Cheong Liew

Orange and grand marnier souffle cake

Cheong says this dessert expresses his wife Mary's love for Italian desserts which she thinks are very suited to the Asian palate. Intense sweetness contarsts with the bitter zest. This recipe requires the pulp of whole oranges and is cooked like a souffle. Mary's original recipe did not use a rising agent and was therefore heavier and richer. Hardy Jecher, master patissier at Regency Hotel School , refined this recipe to allow students to present a simpler and lighter dessert without loss of character.

Serves 6

Ingredients

3 oranges
100ml Grand Marnier
8 eggs separated
265g sugar
1 teaspoon baking powder
400g blanched walnut meal
400g orange marmalade, strained to remove rind
1/4 cup flaked almonds, roasted
mascarpone or clotted cream to garnish
candied orange zest to garnish

Method

Clean and boil the oranges for 2 hours.

Allow oranges to cool then puree skin and flesh.

Add Grand Marnier to taste. Preheat the oven to 190 degrees.

Over a pot of simmering water, make a sabayon with the egg yolks and 200g of the sugar, then whisk to cool.

Beat egg whites until soft peaks form.

Sift together the baking powder and walnut meal and add remaining sugar.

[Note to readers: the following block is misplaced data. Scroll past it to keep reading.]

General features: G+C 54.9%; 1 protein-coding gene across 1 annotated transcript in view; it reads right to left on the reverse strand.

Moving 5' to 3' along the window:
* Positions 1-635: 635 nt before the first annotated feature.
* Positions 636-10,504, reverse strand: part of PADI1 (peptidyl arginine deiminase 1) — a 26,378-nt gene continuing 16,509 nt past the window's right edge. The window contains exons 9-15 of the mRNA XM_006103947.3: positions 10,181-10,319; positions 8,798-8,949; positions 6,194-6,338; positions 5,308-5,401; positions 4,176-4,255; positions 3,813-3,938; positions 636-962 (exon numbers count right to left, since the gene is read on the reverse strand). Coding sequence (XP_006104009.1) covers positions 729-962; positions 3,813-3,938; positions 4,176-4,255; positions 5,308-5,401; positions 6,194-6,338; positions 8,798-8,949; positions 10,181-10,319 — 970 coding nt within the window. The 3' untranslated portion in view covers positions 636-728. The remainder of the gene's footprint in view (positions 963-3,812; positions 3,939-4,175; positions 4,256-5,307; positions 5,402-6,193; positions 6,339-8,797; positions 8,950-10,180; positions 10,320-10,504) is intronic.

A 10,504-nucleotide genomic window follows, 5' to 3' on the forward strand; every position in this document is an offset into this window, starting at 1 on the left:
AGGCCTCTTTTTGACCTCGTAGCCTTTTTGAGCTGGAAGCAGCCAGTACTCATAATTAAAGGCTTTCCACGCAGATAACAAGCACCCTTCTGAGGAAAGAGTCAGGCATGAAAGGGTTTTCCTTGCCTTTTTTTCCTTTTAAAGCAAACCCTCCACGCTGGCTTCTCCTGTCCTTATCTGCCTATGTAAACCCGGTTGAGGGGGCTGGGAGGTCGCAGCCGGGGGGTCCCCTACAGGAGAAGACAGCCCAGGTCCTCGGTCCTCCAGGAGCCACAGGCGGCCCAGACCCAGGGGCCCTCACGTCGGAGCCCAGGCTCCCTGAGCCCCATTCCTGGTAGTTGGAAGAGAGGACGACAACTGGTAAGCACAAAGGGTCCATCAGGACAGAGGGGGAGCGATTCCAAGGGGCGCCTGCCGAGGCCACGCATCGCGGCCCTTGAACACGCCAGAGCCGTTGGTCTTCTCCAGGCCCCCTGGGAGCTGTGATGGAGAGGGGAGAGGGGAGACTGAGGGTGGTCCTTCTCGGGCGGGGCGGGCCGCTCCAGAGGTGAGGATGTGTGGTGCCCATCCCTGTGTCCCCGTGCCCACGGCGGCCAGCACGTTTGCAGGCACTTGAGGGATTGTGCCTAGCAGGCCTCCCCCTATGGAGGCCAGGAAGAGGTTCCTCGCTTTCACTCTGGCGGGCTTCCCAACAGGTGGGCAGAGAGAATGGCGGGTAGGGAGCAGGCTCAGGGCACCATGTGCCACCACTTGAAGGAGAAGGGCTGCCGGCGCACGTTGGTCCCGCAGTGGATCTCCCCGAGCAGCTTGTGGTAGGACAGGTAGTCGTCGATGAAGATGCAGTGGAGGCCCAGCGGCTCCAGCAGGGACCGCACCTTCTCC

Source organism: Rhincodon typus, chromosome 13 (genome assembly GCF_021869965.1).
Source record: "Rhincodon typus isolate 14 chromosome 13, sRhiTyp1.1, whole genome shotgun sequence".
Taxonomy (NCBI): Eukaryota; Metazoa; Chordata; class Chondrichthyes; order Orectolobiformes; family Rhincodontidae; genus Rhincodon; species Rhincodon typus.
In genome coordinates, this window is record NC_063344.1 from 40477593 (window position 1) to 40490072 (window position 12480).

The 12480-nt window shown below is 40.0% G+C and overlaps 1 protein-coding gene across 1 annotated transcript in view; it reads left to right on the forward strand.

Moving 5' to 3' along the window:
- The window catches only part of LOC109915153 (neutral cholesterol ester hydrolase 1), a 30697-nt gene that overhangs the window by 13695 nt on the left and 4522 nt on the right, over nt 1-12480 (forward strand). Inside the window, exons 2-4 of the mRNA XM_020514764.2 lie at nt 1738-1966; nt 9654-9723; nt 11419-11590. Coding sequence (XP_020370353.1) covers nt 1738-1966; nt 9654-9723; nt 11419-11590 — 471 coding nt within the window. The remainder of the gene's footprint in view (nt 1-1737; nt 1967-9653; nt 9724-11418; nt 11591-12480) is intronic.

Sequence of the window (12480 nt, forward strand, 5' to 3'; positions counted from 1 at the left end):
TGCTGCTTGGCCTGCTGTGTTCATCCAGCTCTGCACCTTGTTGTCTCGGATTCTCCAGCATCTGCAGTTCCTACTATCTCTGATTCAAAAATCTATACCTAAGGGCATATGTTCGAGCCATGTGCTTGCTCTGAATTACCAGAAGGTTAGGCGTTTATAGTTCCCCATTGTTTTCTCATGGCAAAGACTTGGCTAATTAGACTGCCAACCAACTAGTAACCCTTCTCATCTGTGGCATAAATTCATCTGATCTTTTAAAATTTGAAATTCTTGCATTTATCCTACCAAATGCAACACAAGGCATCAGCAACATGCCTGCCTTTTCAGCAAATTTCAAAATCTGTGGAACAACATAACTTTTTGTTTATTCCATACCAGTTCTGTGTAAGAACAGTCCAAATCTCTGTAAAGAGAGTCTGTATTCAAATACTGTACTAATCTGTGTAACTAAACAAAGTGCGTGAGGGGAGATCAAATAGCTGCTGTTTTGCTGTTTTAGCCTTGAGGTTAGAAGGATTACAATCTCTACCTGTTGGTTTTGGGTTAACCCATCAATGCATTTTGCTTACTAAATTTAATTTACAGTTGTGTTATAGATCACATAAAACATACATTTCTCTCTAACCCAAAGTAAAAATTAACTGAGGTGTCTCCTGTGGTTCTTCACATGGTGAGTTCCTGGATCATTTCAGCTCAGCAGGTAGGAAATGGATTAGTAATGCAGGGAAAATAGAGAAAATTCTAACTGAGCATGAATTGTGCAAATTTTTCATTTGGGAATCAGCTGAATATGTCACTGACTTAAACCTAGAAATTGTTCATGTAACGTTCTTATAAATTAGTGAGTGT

Fold the orange puree and the sifted dry ingredients alternately into the sabayon.

Fold in the egg whites.

Divide evenly into two 22cm cake rings and bake for approximately 55 minutes.

To glaze, bring the marmalade to the boil and pour over the cake.

Finish the sides of the cake with roasted flaked almonds and garnish with julienne of candied orange zest.

Serve with a dollop of fresh mascapone or clotted cream.

Orange and grand marnier souffle cake

Preamble
Cheong says this dessert expresses his wife Mary's love for Italian desserts which she thinks are very suited to the Asian palate. Intense sweetness contarsts with the bitter zest. This recipe requires the pulp of whole oranges and is cooked like a souffle. Mary's original recipe did not use a rising agent and was therefore heavier and richer. Hardy Jecher, master patissier at Regency Hotel School , refined this recipe to allow students to present a simpler and lighter dessert without loss of character.